There are three native snake species in the UK including one venomous snake. You're most likely to see them in the wild, or sometimes in your garden, during the warm weather.
How to identify UK snake species
If you find snakeskin, you may be able to work out which species of snake they are by looking carefully at the scale patterns.
Adder (Vipera berus)
- Widespread but declining across the UK
- UK's only venomous species.
- A distinctive zigzag pattern down their back, red eyes and a vertical pupil.
- Can grow to around 70cm.
Grass snake (Natrix helvetica)
- Widespread in England and Wales, including gardens.
- Usually an olive green colour, with large eyes and round pupils
- Can grow to be over a metre long.
- They have a distinctive collar behind their heads and are also the only native snake species to lay eggs.
- They like to use compost heaps to lay their eggs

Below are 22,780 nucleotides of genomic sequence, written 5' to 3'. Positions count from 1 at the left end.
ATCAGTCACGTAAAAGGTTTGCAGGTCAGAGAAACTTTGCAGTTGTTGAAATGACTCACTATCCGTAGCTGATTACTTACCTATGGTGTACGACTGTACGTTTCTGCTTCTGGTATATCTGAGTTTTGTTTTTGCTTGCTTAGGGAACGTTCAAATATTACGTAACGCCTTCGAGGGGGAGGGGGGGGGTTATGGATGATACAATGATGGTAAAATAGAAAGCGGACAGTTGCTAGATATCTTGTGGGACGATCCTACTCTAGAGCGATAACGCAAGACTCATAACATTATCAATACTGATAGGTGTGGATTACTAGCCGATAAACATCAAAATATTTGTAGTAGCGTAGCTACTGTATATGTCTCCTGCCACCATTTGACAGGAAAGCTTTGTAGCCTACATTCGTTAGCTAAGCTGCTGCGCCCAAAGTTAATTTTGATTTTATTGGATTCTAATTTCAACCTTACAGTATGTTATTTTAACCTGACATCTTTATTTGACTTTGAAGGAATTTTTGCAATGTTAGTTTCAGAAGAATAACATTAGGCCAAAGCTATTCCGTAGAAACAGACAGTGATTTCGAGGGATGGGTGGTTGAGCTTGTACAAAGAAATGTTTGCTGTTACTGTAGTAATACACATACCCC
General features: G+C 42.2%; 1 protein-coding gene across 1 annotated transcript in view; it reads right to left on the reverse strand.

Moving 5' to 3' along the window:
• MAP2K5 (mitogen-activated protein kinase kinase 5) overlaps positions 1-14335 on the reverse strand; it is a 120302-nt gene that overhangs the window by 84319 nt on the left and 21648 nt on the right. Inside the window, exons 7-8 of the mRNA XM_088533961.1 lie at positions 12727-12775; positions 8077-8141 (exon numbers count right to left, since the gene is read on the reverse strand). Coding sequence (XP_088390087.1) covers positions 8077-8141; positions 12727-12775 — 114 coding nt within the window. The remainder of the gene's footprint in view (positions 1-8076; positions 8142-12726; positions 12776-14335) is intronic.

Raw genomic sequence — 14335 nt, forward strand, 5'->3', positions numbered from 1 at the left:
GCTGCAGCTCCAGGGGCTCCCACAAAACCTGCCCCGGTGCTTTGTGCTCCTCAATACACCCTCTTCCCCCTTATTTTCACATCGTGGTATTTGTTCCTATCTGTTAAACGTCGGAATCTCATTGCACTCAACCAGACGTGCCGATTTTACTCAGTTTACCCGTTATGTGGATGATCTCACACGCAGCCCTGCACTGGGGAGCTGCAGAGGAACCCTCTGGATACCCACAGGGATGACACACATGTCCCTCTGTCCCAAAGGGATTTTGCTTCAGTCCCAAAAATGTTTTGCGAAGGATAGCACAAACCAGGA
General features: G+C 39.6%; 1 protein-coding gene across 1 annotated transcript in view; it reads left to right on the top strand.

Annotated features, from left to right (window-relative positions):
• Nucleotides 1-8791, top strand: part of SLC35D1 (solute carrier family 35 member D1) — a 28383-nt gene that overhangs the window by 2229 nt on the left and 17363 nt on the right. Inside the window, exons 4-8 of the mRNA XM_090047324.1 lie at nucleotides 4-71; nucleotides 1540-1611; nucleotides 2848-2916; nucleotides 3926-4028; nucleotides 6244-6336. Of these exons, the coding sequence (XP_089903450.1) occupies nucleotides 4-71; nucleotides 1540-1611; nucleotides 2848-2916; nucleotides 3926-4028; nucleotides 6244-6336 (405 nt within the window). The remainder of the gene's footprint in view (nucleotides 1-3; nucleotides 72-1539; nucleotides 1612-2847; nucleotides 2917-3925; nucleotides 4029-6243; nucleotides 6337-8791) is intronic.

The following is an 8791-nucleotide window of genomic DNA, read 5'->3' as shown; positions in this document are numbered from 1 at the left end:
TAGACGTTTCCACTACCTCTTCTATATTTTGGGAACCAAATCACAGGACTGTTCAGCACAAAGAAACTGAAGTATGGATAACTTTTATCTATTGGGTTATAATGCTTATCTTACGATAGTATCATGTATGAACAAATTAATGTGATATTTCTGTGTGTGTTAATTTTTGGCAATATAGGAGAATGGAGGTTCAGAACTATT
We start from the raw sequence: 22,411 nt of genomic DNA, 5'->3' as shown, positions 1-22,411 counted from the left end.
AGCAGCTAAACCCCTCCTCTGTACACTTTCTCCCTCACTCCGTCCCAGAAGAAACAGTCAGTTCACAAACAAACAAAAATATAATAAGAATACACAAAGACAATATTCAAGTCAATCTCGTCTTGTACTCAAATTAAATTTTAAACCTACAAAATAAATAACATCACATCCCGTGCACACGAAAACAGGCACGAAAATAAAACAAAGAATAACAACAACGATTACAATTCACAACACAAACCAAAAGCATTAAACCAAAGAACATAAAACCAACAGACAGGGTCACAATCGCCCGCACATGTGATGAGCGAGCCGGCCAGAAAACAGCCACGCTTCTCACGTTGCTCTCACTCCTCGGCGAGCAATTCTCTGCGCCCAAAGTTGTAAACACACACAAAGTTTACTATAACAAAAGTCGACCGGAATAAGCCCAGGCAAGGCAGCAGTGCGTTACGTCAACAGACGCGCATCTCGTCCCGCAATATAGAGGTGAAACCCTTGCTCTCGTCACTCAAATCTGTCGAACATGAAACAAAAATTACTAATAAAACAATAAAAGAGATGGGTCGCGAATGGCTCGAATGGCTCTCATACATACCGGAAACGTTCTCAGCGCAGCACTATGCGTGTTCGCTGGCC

- A grass snake will have soft leathery eggs.
Smooth snake (Coronella austriaca)
- The smooth snake is the least widespread,
- Localised to the south of England and found in heath habitats.
- They're the smallest species, growing to only around 55cm in length.
- They're typically a greyish brown in colour, have a dark stripe down the side of their face, a heart-shaped pattern on their head and a pattern of spots and bars along their back.
Slow-worms are not snakes
- Slow-worms (Anguis fragilis) are actually legless lizards and not snakes.
- They can reach around 45cm and unlike snakes, they have eyelids.
- They're typically shades of grey or brown, and some males have blue spots.
Found a snake in your garden
Contact us only if the snake is sick or injured.
Found an escaped pet snake
Frogs and toads
Do you know the difference between a frog and a toad? The common frog and the common toad are found throughout Britain.
The European otter was nearly extinct in Britain in the 1950s and 1960s because of pesticides affecting their breeding.